Williams Cancer Institute

Innovative Intraperitoneal Immunotherapy Shows Promise in Recurrent Gynecological Cancers

A recent study conducted by Knisely et al focused on improving treatment outcomes for recurrent gynecological cancers with peritoneal metastases. Traditional intraperitoneal chemotherapy has demonstrated superiority over intravenous chemotherapy in treating advanced ovarian cancer. However, intravenous immunotherapy with immune checkpoint inhibitors has shown limited effectiveness in recurrent ovarian, cervical, and endometrial cancers. To address this, various immunotherapeutic treatments have been investigated, including CAR-T cells targeting specific antigens overexpressed in ovarian cancer.

In this study, patients over 18 years old with confirmed diagnoses of gynecological cancers were enrolled. These included patients with ovarian, endometrial, or cervical cancer who experienced recurrence or progression of the disease after receiving first-line treatment and at least one standard second-line treatment. Patient demographic data, such as race, were self-reported, while information on gender and socioeconomic status was not collected. Eligible patients had measurable metastatic disease in the peritoneal cavity or retroperitoneal lymph nodes according to RECIST v1.1 criteria.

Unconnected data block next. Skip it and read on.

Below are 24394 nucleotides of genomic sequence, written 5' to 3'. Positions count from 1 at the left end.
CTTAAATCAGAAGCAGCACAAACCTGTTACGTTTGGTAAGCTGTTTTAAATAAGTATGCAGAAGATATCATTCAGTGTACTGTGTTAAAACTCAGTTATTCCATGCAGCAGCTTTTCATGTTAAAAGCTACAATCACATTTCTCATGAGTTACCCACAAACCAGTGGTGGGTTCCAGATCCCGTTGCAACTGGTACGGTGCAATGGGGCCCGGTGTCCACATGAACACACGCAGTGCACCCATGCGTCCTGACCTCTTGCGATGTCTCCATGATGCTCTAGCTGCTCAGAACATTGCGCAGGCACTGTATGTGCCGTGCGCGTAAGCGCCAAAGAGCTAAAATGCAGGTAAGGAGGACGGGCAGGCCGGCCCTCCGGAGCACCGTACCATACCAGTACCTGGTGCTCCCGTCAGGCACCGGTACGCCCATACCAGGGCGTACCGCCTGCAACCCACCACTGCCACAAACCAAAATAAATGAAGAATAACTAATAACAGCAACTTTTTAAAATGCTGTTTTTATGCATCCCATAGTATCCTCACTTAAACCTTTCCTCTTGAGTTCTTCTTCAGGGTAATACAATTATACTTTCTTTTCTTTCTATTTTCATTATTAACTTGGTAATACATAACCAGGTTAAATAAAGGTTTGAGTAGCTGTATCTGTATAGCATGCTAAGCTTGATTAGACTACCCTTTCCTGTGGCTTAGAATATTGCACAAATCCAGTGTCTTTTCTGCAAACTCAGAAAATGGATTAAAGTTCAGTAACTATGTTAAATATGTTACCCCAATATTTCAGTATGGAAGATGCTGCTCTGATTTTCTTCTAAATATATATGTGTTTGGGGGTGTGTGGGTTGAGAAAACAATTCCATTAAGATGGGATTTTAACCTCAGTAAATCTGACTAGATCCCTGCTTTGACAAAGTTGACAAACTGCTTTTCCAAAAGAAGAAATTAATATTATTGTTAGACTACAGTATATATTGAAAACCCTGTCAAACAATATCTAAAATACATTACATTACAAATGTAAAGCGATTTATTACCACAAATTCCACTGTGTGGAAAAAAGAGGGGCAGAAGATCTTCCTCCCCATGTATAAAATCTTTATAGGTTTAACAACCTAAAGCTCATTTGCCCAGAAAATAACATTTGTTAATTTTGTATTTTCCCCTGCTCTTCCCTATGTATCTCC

The trial began with a safety phase to determine the optimal dose of intraperitoneal nivolumab before combining it with ipilimumab. The recommended phase 2 dose (RP2D) was established based on toxicity rates, with subsequent administration every 2 weeks for nivolumab and every 6 weeks for ipilimumab. A cohort expansion phase was planned to evaluate the RP2D in ovarian cancer patients, ensuring that at least 12 patients received treatment at this dose.

The results of this innovative phase 1b study revealed an objective response rate (ORR) of 18.8%, slightly higher than historical response rates to intravenous immune checkpoint inhibitors. Some patients experienced durable responses to therapy, with a median response duration of almost 15 months. The intraperitoneal route of administration was considered safe and feasible, with no dose-limiting toxicities observed.

Of particular note was the case of a patient with recurrent cervical cancer who achieved complete remission (CR) and remained off treatment for over 2 years, suggesting the potential for long-term CR induction with intraperitoneal dual immune checkpoint blockade. The study also demonstrated promising overall survival rates, with 68% of patients still alive at the 2-year mark.

Regarding safety, the rate of grade 3 or higher immune-related adverse events was lower than that reported for intravenous combination therapy, supporting the hypothesis that intraperitoneal immunotherapy may lead to fewer systemic adverse events due to lower systemic absorption.

This innovative study provides compelling evidence of the efficacy and safety of intraperitoneal immunotherapy in recurrent gynecological cancers, offering hope for improved treatment outcomes in this patient population.

Reference: Knisely et al., Phase 1b study of intraperitoneal ipilimumab and nivolumab in patients with recurrent gynecologic malignancies with peritoneal carcinomatosis, Med (2024), https://doi.org/10.1016/j.medj.2024.02.003. https://www.cell.com/med/fulltext/S2666-6340(24)00075-8?_returnURL=https%3A%2F%2Flinkinghub.elsevier.com%2Fretrieve%2Fpii%2FS2666634024000758%3Fshowall%3Dtrue

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